Transportation Security Administration chief says the agency supports the program, but has to focus on other priorities.
Members of a House Homeland Security subcommittee and private-sector proponents of the Registered Traveler program expressed frustration Tuesday that the widely touted effort to ease airport security delays for frequent flyers has made so little progress.
One provider of the service and Del. Eleanor Holmes Norton, D-D.C., blamed bureaucratic obstacles put up by the Transportation Security Administration for preventing the program from expanding or allowing program participants to take advantage of faster security screening.
"Perhaps the folks in charge there don't want to see a private-sector program flourish while those government programs remain unfulfilled," said Steven Brill, chairman of CLEAR-Verified Identity Pass Inc., which operates Registered Traveler programs at six major airports.
"I don't think there is anything in this testimony to give this committee or the industry any hope that you will ever approve this program," Norton told TSA administrator Kip Hawley.
Hawley said TSA supported the program, but insisted that it "was not a security program" and his agency had to put its priorities on providing real security to the traveling public.
Homeland Security Transportation Security Subcommittee Chairwoman Sheila Jackson Lee, D-Texas, supported the program as a "compromise between the goal of security and the freedom to travel" and a way for TSA to "narrow its pool of potential problems" by prescreening a group of travelers.
"The concept of the RT program, administered in the correct way, could revolutionize the way security is administered," Jackson Lee said in her opening remarks.
Homeland Security Chairman Bennie Thompson, D-Miss., said in a statement that the program, "if implemented correctly, has the potential to dramatically improve security for all airline travelers by allowing frequent travelers to get through the system more quickly," reducing the time for others going through security screening.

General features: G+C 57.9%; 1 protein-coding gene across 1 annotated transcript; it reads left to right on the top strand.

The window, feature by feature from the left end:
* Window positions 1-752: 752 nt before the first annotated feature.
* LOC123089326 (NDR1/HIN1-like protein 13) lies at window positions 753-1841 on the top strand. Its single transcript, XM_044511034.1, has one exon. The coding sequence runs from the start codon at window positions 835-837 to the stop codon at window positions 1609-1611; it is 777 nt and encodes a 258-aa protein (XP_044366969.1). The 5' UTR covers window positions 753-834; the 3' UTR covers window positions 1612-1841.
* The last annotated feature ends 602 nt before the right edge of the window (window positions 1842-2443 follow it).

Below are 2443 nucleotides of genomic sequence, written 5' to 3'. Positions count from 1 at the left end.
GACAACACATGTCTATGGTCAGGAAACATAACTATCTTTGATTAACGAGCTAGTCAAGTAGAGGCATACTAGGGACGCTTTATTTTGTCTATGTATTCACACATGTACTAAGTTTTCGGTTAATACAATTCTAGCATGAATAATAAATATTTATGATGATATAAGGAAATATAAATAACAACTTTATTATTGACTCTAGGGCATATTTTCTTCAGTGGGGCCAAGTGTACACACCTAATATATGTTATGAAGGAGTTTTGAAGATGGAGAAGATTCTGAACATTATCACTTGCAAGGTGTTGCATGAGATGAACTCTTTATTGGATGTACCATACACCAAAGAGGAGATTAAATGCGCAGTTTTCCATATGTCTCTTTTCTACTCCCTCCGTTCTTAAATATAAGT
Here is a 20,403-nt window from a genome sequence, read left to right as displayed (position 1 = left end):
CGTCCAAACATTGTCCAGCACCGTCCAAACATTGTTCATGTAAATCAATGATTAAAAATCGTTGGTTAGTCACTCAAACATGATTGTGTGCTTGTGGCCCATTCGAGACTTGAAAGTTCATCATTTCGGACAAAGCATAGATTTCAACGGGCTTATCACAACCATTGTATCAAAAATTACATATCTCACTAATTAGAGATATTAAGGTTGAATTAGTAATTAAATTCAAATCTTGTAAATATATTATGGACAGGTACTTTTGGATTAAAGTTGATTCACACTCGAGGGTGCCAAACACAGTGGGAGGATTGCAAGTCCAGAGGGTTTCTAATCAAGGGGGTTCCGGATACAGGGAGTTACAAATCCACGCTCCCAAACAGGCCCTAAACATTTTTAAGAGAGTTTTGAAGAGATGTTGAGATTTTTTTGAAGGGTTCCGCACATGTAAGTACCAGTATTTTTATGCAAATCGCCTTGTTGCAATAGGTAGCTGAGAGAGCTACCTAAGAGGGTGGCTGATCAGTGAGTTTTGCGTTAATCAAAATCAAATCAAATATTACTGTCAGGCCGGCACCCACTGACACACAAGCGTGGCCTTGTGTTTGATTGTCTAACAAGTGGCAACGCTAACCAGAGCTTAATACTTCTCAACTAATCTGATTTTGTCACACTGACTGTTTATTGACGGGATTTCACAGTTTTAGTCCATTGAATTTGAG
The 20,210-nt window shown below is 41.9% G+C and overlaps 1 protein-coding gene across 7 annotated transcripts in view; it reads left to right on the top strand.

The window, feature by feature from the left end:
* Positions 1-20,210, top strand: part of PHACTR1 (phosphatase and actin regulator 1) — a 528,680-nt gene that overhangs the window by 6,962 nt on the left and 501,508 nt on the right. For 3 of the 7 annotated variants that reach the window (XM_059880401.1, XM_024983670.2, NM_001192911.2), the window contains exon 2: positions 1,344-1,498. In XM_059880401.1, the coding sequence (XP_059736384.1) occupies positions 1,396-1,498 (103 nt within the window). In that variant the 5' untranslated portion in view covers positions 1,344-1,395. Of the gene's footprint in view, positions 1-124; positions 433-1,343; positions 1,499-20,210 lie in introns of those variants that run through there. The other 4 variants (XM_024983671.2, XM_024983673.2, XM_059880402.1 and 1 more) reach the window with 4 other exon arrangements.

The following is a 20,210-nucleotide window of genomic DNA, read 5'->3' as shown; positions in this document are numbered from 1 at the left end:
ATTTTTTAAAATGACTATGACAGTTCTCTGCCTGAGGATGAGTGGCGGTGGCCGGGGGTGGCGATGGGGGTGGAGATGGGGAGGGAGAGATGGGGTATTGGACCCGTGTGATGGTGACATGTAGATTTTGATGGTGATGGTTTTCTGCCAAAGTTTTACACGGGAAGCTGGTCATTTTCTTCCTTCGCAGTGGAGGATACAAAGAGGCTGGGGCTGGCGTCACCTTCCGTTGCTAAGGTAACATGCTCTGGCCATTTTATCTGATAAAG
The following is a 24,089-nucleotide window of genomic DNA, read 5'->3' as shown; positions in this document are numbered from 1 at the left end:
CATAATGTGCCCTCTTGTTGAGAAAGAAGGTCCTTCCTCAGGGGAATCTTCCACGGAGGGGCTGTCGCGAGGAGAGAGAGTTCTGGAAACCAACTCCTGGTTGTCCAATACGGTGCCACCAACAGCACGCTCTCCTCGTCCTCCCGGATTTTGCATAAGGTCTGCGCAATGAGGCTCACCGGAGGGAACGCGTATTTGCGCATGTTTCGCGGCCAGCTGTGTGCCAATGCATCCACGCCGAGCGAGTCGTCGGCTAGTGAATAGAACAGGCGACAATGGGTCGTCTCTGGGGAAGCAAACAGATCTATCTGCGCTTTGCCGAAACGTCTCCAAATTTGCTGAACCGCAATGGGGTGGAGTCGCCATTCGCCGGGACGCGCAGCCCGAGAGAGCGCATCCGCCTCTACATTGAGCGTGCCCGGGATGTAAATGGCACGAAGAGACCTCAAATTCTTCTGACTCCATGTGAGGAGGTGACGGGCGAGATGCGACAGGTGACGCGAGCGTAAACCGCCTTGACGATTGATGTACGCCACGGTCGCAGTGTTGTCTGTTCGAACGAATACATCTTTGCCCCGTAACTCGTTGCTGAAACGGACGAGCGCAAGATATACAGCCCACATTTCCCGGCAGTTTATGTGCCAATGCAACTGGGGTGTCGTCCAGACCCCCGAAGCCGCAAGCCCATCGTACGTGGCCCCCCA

The Registered Traveler program requires frequent flyers to submit to a background screening and submission of biometric identification data, such as fingerprints or iris scan.
They then receive a biometric identification card, which when screened at a Registered Traveler kiosk produces a receipt that supposedly allows them to bypass normal TSA screening. The program is paid for by the applicants.
Brill, Norton and Rep. Zoe Lofgren, D-Calif., complained that TSA in most cases has required Registered Traveler card holders to go through the usual screening and to show a photo ID like normal travelers.
Brill complained that TSA has changed its position on the program repeatedly, has refused to complete tests of CLEAR's technology and has made it difficult to expand. He said the firm had equipment that could check shoes for dangerous metal or explosives without being removed and can detect explosive residue on a person's fingers, but TSA would not certify it.
Hawley argued that the background screening for Registered Traveler only checked that the applicant was not on the terrorist watch list and said the screening was not a safeguard against the "clean-skin terrorist," or a person with no known terrorist background who becomes a threat, such as the men recently arrested in England and Ireland.
"We need many layers of security to mitigate the risk of defeating one ... After prioritizing our security initiatives based on risk, TSA decided that taxpayers' resources are best applied to more critical needs than RT," he said.